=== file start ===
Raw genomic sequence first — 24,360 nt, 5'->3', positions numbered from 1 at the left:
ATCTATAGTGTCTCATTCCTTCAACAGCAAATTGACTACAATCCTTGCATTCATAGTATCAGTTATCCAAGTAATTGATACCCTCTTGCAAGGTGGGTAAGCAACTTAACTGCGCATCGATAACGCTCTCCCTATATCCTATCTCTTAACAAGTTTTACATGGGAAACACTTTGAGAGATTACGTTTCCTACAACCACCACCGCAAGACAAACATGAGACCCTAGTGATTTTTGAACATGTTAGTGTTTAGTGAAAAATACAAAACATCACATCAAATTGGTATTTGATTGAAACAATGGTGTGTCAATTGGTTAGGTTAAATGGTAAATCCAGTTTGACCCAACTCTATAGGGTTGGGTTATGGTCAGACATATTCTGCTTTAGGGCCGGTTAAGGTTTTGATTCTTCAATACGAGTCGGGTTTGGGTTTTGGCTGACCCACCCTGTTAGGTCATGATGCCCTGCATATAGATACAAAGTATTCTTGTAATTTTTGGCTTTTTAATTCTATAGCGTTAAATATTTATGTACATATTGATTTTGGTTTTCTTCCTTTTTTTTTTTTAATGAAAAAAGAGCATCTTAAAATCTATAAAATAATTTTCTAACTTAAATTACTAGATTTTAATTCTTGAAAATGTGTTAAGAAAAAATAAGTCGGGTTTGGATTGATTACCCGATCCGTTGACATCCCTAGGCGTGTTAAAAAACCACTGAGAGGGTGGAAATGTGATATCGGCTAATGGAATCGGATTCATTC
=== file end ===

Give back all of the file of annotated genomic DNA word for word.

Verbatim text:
Raw genomic sequence first — 24,360 nt, 5'->3', positions numbered from 1 at the left:
ATCTATAGTGTCTCATTCCTTCAACAGCAAATTGACTACAATCCTTGCATTCATAGTATCAGTTATCCAAGTAATTGATACCCTCTTGCAAGGTGGGTAAGCAACTTAACTGCGCATCGATAACGCTCTCCCTATATCCTATCTCTTAACAAGTTTTACATGGGAAACACTTTGAGAGATTACGTTTCCTACAACCACCACCGCAAGACAAACATGAGACCCTAGTGATTTTTGAACATGTTAGTGTTTAGTGAAAAATACAAAACATCACATCAAATTGGTATTTGATTGAAACAATGGTGTGTCAATTGGTTAGGTTAAATGGTAAATCCAGTTTGACCCAACTCTATAGGGTTGGGTTATGGTCAGACATATTCTGCTTTAGGGCCGGTTAAGGTTTTGATTCTTCAATACGAGTCGGGTTTGGGTTTTGGCTGACCCACCCTGTTAGGTCATGATGCCCTGCATATAGATACAAAGTATTCTTGTAATTTTTGGCTTTTTAATTCTATAGCGTTAAATATTTATGTACATATTGATTTTGGTTTTCTTCCTTTTTTTTTTTTAATGAAAAAAGAGCATCTTAAAATCTATAAAATAATTTTCTAACTTAAATTACTAGATTTTAATTCTTGAAAATGTGTTAAGAAAAAATAAGTCGGGTTTGGATTGATTACCCGATCCGTTGACATCCCTAGGCGTGTTAAAAAACCACTGAGAGGGTGGAAATGTGATATCGGCTAATGGAATCGGATTCATTC